Bill aimed at giving rape victims justice breezes through House committee
03/23/2016 08:50 PM
FRANKFORT – Legislation that would require that all sexual assault kits be tested in a timely fashion was unanimously passed by the House Committee on Judiciary on Wednesday.
Senate Bill 63, sponsored by Sen. Denise Harper Angel, D-Louisville, would require all sexual assault kits be submitted to the Kentucky State Police Forensic Laboratory and tested within 60 days by 2020.
The bill requires the average completion date for assault kit testing not to exceed 90 days by July 2018, and not to exceed 60 days by July 2020.
SB 63 also seeks to improve the standard of care victims receive at Kentucky’s health care facilities, improve accountability by providing for the collection and analysis of important data related to sexual assaults and enhance training of law enforcement into sexual assault investigations.
Harper Angel says that she was particularly happy to work with Sen. Whitney Westerfield, R-Hopkinsville, in a bipartisan way to craft the most effective bill possible.
“This is not a political statement, it’s a statement about human lives, victims, that need justice, and I was thrilled to work with Senator Westerfield,” Harper Angel said.
Harper Angel is particularly proud of the fact that the legislation requires victims to be updated as to the status of the kits related to their cases.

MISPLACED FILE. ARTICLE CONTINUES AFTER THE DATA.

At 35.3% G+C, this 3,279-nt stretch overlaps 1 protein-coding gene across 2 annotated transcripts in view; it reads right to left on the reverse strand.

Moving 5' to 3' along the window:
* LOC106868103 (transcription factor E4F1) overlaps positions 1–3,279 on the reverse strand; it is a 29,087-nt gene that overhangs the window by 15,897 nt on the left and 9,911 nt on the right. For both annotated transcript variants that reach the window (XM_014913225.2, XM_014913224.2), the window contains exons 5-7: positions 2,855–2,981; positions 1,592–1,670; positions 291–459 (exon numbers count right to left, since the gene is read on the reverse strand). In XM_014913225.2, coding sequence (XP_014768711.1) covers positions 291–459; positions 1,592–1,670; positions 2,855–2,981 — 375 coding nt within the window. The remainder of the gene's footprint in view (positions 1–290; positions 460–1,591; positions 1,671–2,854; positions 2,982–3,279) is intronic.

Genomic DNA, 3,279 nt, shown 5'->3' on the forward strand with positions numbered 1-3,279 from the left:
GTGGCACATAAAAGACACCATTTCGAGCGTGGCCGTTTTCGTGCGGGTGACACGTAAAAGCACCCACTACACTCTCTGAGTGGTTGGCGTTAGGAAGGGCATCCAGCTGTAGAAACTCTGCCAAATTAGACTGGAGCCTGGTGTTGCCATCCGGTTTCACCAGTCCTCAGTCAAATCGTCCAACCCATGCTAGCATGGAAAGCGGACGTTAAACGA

“They’ve really not known if their kit was tested, or not tested, or destroyed,” Harper Angel said. “I think this legislation speaks volumes that the state legislators do care about victims and will do what’s necessary to protect them.”
Eileen Recktenwald, executive director of the Kentucky Association of Sexual Assault Programs, is pleased with the net result of the bill.
“Policies will change so that there’s never a backlog at the lab again,” Recktenwald said. “Victims will get justice.”
Last fall, a report issued by former state Auditor Adam Edelen found that there were 3,090 untested sexual assault kits in the state and lengthy turnaround times for testing forensic evidence.
However, the Kentucky State Police confirmed to Pure Politics they still do not know exactly how many kits were untested.
Current State Auditor Mike Harmon said that resolving the untested rape kit problem has been a priority for his administration as well.
“At the end of our KET debate, (former Auditor Adam Edelen) actually reached out to me and said Mike, for some reason, if you are elected Auditor I would ask you to continue this,” Harmon said. “I indicated to him that obviously I had been supportive of Senate Joint Resolution 20 and I thought it was important for us to continue this.”
The bill now moves on to the full House for consideration.
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